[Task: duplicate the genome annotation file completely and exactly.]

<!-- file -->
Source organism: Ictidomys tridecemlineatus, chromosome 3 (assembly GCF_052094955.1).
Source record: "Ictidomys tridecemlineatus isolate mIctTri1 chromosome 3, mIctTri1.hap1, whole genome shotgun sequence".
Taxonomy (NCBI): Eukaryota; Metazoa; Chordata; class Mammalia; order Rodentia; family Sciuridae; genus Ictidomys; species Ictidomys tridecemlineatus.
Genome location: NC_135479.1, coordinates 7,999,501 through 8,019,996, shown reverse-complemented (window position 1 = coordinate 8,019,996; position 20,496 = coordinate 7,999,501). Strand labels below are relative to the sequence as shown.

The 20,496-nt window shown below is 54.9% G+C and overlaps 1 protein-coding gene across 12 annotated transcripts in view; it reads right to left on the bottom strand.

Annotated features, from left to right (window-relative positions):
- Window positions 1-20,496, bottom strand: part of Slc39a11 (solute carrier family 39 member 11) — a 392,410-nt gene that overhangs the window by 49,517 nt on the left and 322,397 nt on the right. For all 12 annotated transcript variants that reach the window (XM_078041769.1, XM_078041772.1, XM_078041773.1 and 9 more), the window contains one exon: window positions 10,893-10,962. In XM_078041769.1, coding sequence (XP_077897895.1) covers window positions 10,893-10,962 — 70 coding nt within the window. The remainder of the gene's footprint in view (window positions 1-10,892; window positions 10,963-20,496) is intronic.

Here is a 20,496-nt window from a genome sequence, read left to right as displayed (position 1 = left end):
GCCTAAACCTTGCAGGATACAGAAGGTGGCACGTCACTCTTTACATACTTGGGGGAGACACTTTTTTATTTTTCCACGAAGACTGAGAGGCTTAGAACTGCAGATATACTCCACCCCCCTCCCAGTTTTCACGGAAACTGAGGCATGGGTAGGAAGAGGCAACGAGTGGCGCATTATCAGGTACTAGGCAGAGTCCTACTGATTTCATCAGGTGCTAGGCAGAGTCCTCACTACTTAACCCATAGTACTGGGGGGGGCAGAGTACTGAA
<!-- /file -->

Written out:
Source organism: Ictidomys tridecemlineatus, chromosome 3 (assembly GCF_052094955.1).
Source record: "Ictidomys tridecemlineatus isolate mIctTri1 chromosome 3, mIctTri1.hap1, whole genome shotgun sequence".
Taxonomy (NCBI): Eukaryota; Metazoa; Chordata; class Mammalia; order Rodentia; family Sciuridae; genus Ictidomys; species Ictidomys tridecemlineatus.
Genome location: NC_135479.1, coordinates 7,999,501 through 8,019,996, shown reverse-complemented (window position 1 = coordinate 8,019,996; position 20,496 = coordinate 7,999,501). Strand labels below are relative to the sequence as shown.

The 20,496-nt window shown below is 54.9% G+C and overlaps 1 protein-coding gene across 12 annotated transcripts in view; it reads right to left on the bottom strand.

Annotated features, from left to right (window-relative positions):
- Window positions 1-20,496, bottom strand: part of Slc39a11 (solute carrier family 39 member 11) — a 392,410-nt gene that overhangs the window by 49,517 nt on the left and 322,397 nt on the right. For all 12 annotated transcript variants that reach the window (XM_078041769.1, XM_078041772.1, XM_078041773.1 and 9 more), the window contains one exon: window positions 10,893-10,962. In XM_078041769.1, coding sequence (XP_077897895.1) covers window positions 10,893-10,962 — 70 coding nt within the window. The remainder of the gene's footprint in view (window positions 1-10,892; window positions 10,963-20,496) is intronic.

Here is a 20,496-nt window from a genome sequence, read left to right as displayed (position 1 = left end):
GCCTAAACCTTGCAGGATACAGAAGGTGGCACGTCACTCTTTACATACTTGGGGGAGACACTTTTTTATTTTTCCACGAAGACTGAGAGGCTTAGAACTGCAGATATACTCCACCCCCCTCCCAGTTTTCACGGAAACTGAGGCATGGGTAGGAAGAGGCAACGAGTGGCGCATTATCAGGTACTAGGCAGAGTCCTACTGATTTCATCAGGTGCTAGGCAGAGTCCTCACTACTTAACCCATAGTACTGGGGGGGGCAGAGTACTGAA